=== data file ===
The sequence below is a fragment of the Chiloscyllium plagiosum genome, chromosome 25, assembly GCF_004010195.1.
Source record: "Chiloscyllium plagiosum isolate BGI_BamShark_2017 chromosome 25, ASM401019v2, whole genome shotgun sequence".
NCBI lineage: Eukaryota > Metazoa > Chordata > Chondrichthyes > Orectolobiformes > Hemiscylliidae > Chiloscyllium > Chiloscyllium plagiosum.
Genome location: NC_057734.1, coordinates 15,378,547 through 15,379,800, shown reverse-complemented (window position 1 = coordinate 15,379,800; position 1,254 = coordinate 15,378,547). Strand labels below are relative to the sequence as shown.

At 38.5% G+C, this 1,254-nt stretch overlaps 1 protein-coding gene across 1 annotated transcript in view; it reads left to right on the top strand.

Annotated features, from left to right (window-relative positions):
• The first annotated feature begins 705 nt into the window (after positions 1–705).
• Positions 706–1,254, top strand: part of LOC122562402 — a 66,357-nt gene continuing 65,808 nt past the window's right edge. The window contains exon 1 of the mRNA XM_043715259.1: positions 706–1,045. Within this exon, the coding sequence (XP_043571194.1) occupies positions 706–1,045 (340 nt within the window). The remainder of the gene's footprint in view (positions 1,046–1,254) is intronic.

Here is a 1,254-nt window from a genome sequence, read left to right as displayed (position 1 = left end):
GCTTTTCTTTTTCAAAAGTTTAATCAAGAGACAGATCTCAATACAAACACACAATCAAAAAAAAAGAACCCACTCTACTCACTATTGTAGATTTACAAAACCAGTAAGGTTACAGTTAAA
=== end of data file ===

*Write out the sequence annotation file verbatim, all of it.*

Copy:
The sequence below is a fragment of the Chiloscyllium plagiosum genome, chromosome 25, assembly GCF_004010195.1.
Source record: "Chiloscyllium plagiosum isolate BGI_BamShark_2017 chromosome 25, ASM401019v2, whole genome shotgun sequence".
NCBI lineage: Eukaryota > Metazoa > Chordata > Chondrichthyes > Orectolobiformes > Hemiscylliidae > Chiloscyllium > Chiloscyllium plagiosum.
Genome location: NC_057734.1, coordinates 15,378,547 through 15,379,800, shown reverse-complemented (window position 1 = coordinate 15,379,800; position 1,254 = coordinate 15,378,547). Strand labels below are relative to the sequence as shown.

At 38.5% G+C, this 1,254-nt stretch overlaps 1 protein-coding gene across 1 annotated transcript in view; it reads left to right on the top strand.

Annotated features, from left to right (window-relative positions):
• The first annotated feature begins 705 nt into the window (after positions 1–705).
• Positions 706–1,254, top strand: part of LOC122562402 — a 66,357-nt gene continuing 65,808 nt past the window's right edge. The window contains exon 1 of the mRNA XM_043715259.1: positions 706–1,045. Within this exon, the coding sequence (XP_043571194.1) occupies positions 706–1,045 (340 nt within the window). The remainder of the gene's footprint in view (positions 1,046–1,254) is intronic.

Here is a 1,254-nt window from a genome sequence, read left to right as displayed (position 1 = left end):
GCTTTTCTTTTTCAAAAGTTTAATCAAGAGACAGATCTCAATACAAACACACAATCAAAAAAAAAGAACCCACTCTACTCACTATTGTAGATTTACAAAACCAGTAAGGTTACAGTTAAA